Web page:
Cryptopod: I Spy With my Little Eyespot

Almost five years ago, Lockwood, Cujo, and I were kicking around Table Rock, described in Oregon Geology as

two overlapping tuff rings, one filled with rubble and the other capped with basalt. Several dikes exposed on the flanks between the two fed the flows. The large tuff cone was the first to erupt during a deep-water interval in contrast to the second surge when the magma encountered groundwater.

It was pretty explosive in the Christmas Lake Valley area during the Pleistocene, is what they’re saying.

Anyway, Lockwood and I abandoned poor Cujo at a somewhat shady spot and went hiking up the flanks of the tuff ring, encountering all sorts of delightful volcanic and sedimentary features. But we were not alone! We had help in our geologic explorations.

Image shows a portion of Lockwood's brown hiking boot. Beside it, there is a brown butterfly with its wings closed.
Cryptopod I

It had a particular fondness for Lockwood’s boot.

Image shows the heel of Lockwood's boot. The butterfly is hanging out on it. The eyespot on its wing is now visible. It is a pale tan circle outlining a black spot with a white dot in the center.
Cryptopod II

In the background there, you can see some of the rugged basalt making up the Table Rock complex. The stuff’s a huge big mess – basalt erupting through groundwater and shallow lakes tends to get really frisky and fragmented.

Image shows the butterfly now hanging out on a small slab of grayish-brown rock. It's filled with dark gray bits of basalt.
Cryptopod III

Lockwood has a very good explanation of what that rock is here. So there you are – a little geology with your cryptopod! And you can have a look at Table Rock here. Meanwhile, we’ll zoom in to give you a closer look at our mystery butterfly.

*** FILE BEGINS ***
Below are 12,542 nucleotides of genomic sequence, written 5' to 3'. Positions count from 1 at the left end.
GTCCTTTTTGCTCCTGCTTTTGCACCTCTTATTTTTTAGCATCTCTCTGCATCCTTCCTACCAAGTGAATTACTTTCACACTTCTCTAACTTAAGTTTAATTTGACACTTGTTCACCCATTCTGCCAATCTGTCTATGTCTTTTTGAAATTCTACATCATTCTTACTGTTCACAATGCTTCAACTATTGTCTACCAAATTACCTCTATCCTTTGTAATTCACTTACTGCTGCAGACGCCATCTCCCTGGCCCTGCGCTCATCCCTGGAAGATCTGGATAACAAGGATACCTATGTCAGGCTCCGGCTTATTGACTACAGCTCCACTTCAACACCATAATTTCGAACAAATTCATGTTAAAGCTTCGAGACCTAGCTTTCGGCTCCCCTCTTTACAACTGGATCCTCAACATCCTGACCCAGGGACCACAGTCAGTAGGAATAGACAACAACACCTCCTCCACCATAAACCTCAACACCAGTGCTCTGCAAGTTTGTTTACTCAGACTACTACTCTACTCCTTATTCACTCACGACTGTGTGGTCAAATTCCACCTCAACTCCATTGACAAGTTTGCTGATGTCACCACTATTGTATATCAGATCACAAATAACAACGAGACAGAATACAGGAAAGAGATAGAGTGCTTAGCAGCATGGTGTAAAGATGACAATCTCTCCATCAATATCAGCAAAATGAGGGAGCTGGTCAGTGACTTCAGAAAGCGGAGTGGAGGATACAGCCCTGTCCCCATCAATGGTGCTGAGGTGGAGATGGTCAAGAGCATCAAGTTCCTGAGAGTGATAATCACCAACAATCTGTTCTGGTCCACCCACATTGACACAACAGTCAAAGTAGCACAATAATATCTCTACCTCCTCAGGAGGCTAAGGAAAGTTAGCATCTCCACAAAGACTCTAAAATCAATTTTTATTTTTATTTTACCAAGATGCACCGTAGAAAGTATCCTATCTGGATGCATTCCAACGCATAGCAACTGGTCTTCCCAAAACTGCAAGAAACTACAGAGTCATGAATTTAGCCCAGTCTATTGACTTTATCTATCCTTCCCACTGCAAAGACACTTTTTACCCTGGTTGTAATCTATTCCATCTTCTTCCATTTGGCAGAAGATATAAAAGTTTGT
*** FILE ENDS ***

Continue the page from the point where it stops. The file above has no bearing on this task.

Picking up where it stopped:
Image is a zoom of the previous, showing the butterfly and the rock in greater detail.
Cryptopod IV

Such a sweet little brown thing, innit? A very nice compliment to some quite excellent geology.

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Cryptopod: I Spy With my Little Eyespot

4 thoughts on “Cryptopod: I Spy With my Little Eyespot

  1. 3

    I believe Onamission5 has it, not just to genus but also to species. There aren’t that many wood nymphs in this area. If the guesses I made about Lockwood’s boot are even ballpark right, its wings are a little more than an inch long, which would be too big to be anything but C. pegala. (It also looks like one, which definitely helps the ID.)

  2. 4

    Too far out of my Aussie jurisdiction I’m afraid and I am not an entomologist (IANAE?) anyhow (although bugs are neat!) but in interesting recent butterfly news :

    http://www.abc.net.au/news/2016-03-09/butterfly-holds-record-number-of-vision-cells/7229824?section=science

    The team, reporting today in the journal Frontiers in Ecology and Evolution, said a butterfly known as the common bluebottle (Graphium sarpendon), has no less than 15 classes of these vision cells, known as photoreceptors.

    “To date, the highest number of photoreceptor classes in any one insect was nine,” said Professor Kentaro Arikawa of Sokendai (the Graduate University of Advanced Studies) in Hayama, Japan, who is an expert in the neuroscience behind insect vision.

    Amazed find and got to wonder how the world looks to this species and what it see’s that we can’t with its amazing vision. Also surprised there’s a bluebottle butterfly – I’ve previously always thought “bluebottle” was a common name used just for jellyfish! (A.k.a. the “Portugese Man of War”?)

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